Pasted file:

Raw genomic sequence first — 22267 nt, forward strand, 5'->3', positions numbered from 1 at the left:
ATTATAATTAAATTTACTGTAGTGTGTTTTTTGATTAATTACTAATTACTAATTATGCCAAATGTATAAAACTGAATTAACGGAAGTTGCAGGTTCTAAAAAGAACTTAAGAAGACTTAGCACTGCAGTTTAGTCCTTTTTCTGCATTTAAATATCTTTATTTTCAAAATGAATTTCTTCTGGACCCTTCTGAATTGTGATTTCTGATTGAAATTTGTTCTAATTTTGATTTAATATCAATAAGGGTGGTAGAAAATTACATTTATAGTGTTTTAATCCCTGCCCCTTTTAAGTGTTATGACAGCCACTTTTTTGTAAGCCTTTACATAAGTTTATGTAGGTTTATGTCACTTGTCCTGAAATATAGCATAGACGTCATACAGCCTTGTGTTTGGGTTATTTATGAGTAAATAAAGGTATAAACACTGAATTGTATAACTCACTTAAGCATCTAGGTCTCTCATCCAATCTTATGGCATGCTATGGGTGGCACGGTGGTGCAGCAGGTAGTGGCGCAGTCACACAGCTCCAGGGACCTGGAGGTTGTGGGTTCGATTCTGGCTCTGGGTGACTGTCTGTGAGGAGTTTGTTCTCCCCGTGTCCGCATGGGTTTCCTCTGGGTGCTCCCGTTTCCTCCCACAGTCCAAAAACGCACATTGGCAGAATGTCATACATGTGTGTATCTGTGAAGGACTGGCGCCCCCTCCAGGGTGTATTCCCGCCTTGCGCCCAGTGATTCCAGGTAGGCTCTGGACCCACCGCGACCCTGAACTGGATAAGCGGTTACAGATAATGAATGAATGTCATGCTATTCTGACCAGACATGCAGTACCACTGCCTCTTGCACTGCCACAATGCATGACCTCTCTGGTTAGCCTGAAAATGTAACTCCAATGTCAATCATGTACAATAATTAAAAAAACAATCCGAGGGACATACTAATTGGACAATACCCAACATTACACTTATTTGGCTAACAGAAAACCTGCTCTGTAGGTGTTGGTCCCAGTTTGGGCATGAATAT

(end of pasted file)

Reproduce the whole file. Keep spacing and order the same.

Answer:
Raw genomic sequence first — 22267 nt, forward strand, 5'->3', positions numbered from 1 at the left:
ATTATAATTAAATTTACTGTAGTGTGTTTTTTGATTAATTACTAATTACTAATTATGCCAAATGTATAAAACTGAATTAACGGAAGTTGCAGGTTCTAAAAAGAACTTAAGAAGACTTAGCACTGCAGTTTAGTCCTTTTTCTGCATTTAAATATCTTTATTTTCAAAATGAATTTCTTCTGGACCCTTCTGAATTGTGATTTCTGATTGAAATTTGTTCTAATTTTGATTTAATATCAATAAGGGTGGTAGAAAATTACATTTATAGTGTTTTAATCCCTGCCCCTTTTAAGTGTTATGACAGCCACTTTTTTGTAAGCCTTTACATAAGTTTATGTAGGTTTATGTCACTTGTCCTGAAATATAGCATAGACGTCATACAGCCTTGTGTTTGGGTTATTTATGAGTAAATAAAGGTATAAACACTGAATTGTATAACTCACTTAAGCATCTAGGTCTCTCATCCAATCTTATGGCATGCTATGGGTGGCACGGTGGTGCAGCAGGTAGTGGCGCAGTCACACAGCTCCAGGGACCTGGAGGTTGTGGGTTCGATTCTGGCTCTGGGTGACTGTCTGTGAGGAGTTTGTTCTCCCCGTGTCCGCATGGGTTTCCTCTGGGTGCTCCCGTTTCCTCCCACAGTCCAAAAACGCACATTGGCAGAATGTCATACATGTGTGTATCTGTGAAGGACTGGCGCCCCCTCCAGGGTGTATTCCCGCCTTGCGCCCAGTGATTCCAGGTAGGCTCTGGACCCACCGCGACCCTGAACTGGATAAGCGGTTACAGATAATGAATGAATGTCATGCTATTCTGACCAGACATGCAGTACCACTGCCTCTTGCACTGCCACAATGCATGACCTCTCTGGTTAGCCTGAAAATGTAACTCCAATGTCAATCATGTACAATAATTAAAAAAACAATCCGAGGGACATACTAATTGGACAATACCCAACATTACACTTATTTGGCTAACAGAAAACCTGCTCTGTAGGTGTTGGTCCCAGTTTGGGCATGAATAT